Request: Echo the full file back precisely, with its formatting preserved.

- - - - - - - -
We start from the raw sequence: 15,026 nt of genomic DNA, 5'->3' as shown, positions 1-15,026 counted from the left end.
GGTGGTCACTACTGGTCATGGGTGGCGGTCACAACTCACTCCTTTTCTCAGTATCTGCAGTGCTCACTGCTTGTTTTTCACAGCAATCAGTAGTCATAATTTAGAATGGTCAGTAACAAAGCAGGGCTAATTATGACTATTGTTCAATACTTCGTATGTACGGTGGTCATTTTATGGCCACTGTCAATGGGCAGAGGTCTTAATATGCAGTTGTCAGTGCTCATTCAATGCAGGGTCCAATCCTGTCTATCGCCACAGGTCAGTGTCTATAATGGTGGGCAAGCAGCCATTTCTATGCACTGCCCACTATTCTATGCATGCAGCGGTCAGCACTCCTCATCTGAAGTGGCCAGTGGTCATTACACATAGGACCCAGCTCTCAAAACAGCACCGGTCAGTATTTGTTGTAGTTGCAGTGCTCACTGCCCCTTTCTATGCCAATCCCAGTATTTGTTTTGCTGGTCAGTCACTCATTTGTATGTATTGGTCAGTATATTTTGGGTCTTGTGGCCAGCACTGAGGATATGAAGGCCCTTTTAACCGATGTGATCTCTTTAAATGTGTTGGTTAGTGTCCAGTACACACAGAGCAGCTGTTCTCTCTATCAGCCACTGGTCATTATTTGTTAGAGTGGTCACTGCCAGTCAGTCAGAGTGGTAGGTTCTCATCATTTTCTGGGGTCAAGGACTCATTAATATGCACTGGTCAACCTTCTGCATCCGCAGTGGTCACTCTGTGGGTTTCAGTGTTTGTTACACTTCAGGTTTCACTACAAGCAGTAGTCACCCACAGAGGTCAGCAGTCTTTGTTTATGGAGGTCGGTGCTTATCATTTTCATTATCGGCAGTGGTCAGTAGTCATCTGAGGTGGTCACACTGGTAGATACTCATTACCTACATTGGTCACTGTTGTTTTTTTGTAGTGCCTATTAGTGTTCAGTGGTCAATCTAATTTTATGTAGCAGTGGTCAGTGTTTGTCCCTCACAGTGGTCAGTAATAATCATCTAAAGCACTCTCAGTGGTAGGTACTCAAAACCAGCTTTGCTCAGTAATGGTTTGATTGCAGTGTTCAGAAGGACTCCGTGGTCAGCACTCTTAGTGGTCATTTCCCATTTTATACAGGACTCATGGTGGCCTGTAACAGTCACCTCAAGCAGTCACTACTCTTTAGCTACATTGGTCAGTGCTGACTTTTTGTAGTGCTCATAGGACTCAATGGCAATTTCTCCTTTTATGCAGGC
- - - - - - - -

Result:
We start from the raw sequence: 15,026 nt of genomic DNA, 5'->3' as shown, positions 1-15,026 counted from the left end.
GGTGGTCACTACTGGTCATGGGTGGCGGTCACAACTCACTCCTTTTCTCAGTATCTGCAGTGCTCACTGCTTGTTTTTCACAGCAATCAGTAGTCATAATTTAGAATGGTCAGTAACAAAGCAGGGCTAATTATGACTATTGTTCAATACTTCGTATGTACGGTGGTCATTTTATGGCCACTGTCAATGGGCAGAGGTCTTAATATGCAGTTGTCAGTGCTCATTCAATGCAGGGTCCAATCCTGTCTATCGCCACAGGTCAGTGTCTATAATGGTGGGCAAGCAGCCATTTCTATGCACTGCCCACTATTCTATGCATGCAGCGGTCAGCACTCCTCATCTGAAGTGGCCAGTGGTCATTACACATAGGACCCAGCTCTCAAAACAGCACCGGTCAGTATTTGTTGTAGTTGCAGTGCTCACTGCCCCTTTCTATGCCAATCCCAGTATTTGTTTTGCTGGTCAGTCACTCATTTGTATGTATTGGTCAGTATATTTTGGGTCTTGTGGCCAGCACTGAGGATATGAAGGCCCTTTTAACCGATGTGATCTCTTTAAATGTGTTGGTTAGTGTCCAGTACACACAGAGCAGCTGTTCTCTCTATCAGCCACTGGTCATTATTTGTTAGAGTGGTCACTGCCAGTCAGTCAGAGTGGTAGGTTCTCATCATTTTCTGGGGTCAAGGACTCATTAATATGCACTGGTCAACCTTCTGCATCCGCAGTGGTCACTCTGTGGGTTTCAGTGTTTGTTACACTTCAGGTTTCACTACAAGCAGTAGTCACCCACAGAGGTCAGCAGTCTTTGTTTATGGAGGTCGGTGCTTATCATTTTCATTATCGGCAGTGGTCAGTAGTCATCTGAGGTGGTCACACTGGTAGATACTCATTACCTACATTGGTCACTGTTGTTTTTTTGTAGTGCCTATTAGTGTTCAGTGGTCAATCTAATTTTATGTAGCAGTGGTCAGTGTTTGTCCCTCACAGTGGTCAGTAATAATCATCTAAAGCACTCTCAGTGGTAGGTACTCAAAACCAGCTTTGCTCAGTAATGGTTTGATTGCAGTGTTCAGAAGGACTCCGTGGTCAGCACTCTTAGTGGTCATTTCCCATTTTATACAGGACTCATGGTGGCCTGTAACAGTCACCTCAAGCAGTCACTACTCTTTAGCTACATTGGTCAGTGCTGACTTTTTGTAGTGCTCATAGGACTCAATGGCAATTTCTCCTTTTATGCAGGC